|Now, where's my passport?|
After that I went down to Rosscarberry to stay with Mike Duckett and Tony Vallack in their luxury rented bungalow; which was also very nice. They had arranged to fish with a local guide, Pete Aspinwall, from his small boat. It turned out he was taking them to one of the places I had been with Tony Hooper earlier that week. Sure enough he put them on a few bass as well as a bonus sea trout.
|Tony with a nice bass...|
|...and a seatrout|
|Mike Duckett with bass and Pete Aspinwall|
In the latter part of my stay I had hoped to catch some mullet, possibly on the fly, from the saltwater lagoon at Rosscarberry, a well know Cork mulleting spot, but it was not to be, and after ten days and many pints of Guinness and Murphy’s I made the long journey home via the Rosslaire to Pembroke Ferry.
Friday, 10 October 2014
Yet another away trip for some BFF members!
I make an annual September bass fishing pilgrimage to Courtmacsherry, West Cork in Ireland and this year I was joined for a week by Peter Macconnell. We also met up with Mike Duckett & Tony Vallack who were staying at Rosscarbery – about 15 miles west of where our cottage was. Peter later stayed with Tony & Mike at Rosscarbery.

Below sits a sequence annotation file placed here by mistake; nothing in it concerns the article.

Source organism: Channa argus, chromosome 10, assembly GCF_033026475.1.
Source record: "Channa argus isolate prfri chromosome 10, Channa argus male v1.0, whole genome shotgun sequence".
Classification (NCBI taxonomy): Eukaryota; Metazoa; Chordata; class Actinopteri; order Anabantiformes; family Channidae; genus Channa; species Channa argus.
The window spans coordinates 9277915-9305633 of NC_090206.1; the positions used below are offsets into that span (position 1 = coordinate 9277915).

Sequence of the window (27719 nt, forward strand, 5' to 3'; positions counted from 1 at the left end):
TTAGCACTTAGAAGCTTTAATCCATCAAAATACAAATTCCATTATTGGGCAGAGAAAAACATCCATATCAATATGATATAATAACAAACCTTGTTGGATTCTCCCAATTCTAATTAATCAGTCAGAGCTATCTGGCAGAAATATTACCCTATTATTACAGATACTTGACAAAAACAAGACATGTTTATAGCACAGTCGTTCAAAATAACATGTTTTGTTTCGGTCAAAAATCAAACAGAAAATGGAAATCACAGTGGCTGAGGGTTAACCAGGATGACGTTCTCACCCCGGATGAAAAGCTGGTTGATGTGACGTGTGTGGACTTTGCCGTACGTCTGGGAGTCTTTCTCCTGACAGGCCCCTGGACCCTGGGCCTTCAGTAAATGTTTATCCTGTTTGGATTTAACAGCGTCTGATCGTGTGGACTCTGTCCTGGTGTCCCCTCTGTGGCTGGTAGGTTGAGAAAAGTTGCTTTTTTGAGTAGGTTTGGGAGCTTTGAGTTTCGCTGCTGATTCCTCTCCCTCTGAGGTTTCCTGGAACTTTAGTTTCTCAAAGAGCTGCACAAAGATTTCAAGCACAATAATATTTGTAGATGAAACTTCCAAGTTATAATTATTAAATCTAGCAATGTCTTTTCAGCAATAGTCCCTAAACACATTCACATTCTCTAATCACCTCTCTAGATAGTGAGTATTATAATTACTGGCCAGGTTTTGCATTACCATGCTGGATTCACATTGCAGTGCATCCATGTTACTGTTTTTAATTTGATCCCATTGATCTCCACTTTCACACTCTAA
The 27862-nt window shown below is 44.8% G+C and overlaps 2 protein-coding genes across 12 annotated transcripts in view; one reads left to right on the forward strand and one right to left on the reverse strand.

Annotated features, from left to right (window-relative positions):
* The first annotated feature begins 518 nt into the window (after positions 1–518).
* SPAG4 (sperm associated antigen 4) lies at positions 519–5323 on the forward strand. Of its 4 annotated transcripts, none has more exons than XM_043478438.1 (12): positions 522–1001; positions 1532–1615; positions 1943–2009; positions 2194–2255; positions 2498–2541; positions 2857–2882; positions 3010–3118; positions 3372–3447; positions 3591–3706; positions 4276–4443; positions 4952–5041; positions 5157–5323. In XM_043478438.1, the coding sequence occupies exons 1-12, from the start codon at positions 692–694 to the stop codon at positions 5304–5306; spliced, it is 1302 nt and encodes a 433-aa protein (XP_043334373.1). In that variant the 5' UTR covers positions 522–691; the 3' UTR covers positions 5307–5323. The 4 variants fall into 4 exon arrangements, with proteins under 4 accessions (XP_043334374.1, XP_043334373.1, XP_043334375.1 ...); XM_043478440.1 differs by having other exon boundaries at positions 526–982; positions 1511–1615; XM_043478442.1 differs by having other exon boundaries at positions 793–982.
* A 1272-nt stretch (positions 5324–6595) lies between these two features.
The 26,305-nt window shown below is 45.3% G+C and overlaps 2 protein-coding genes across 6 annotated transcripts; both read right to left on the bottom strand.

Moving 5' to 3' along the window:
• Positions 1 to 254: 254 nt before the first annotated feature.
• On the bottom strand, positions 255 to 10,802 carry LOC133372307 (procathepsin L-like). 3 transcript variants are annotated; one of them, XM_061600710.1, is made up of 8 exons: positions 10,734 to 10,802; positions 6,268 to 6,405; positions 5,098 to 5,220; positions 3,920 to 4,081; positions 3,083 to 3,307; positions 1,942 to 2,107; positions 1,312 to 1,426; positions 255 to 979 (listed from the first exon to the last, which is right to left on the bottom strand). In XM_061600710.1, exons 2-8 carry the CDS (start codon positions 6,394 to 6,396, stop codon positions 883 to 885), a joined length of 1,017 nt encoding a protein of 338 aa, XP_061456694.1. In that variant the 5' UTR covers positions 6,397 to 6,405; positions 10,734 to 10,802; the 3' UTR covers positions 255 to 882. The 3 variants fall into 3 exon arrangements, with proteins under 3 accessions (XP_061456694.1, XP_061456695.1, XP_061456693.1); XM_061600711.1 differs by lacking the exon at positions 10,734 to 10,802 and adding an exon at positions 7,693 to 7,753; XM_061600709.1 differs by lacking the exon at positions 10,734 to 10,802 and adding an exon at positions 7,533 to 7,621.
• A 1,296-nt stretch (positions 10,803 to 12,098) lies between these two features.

I take my Avon inflatable & outboard which gives another dimension to the fishing. I had almost four weeks of sunny weather but the wind was firmly in the east for the first couple of weeks. My wife, Sue, travelled over with me but flew back early to resume grand parenting duties. She landed the first bass of our trip – a 3 pounder – and declared that “this bass fishing is easy, I may well take it up…………”
I took Peter out in the inflatable to fish the estuary. It was quite breezy and as the tide was ebbing strongly I tied up to a handy buoy. Peter had a positive bite and a bass raced downstream with the tide. In the excitement Peter lost his hat (never to be seen again!) while I quickly let go the buoy to follow the bass. Luckily it stayed the same side as us of the numerous buoys as we were carried along by the current. Peter eventually got it to the boat where we netted it, took some scale samples and weighed it at 7lb 8oz before returning it to the water. Result for our chairman!
Driving from Plymouth to West Cork via Fishguard or Pembroke and back is a round trip of about 900 miles so Sue & I travelled on Brittany Ferries’ flagship from Millbay Docks. The 41,000 tonne MV Pont Aven sails from Plymouth to Cork via Roscoff at weekends as well as doing two trips to Spain during the week. Total driving was about 34 miles each way! The extra cost of this route was offset by the saving of three tanks of diesel for the Jeep and a relaxing cruise.
|Sue had the first bass of our trip - a 3 pounder|
|5lb 8oz bass for me|
|and a 7lb 8oz bass for Peter|
|This is the tougher side of Irish bass fishing!|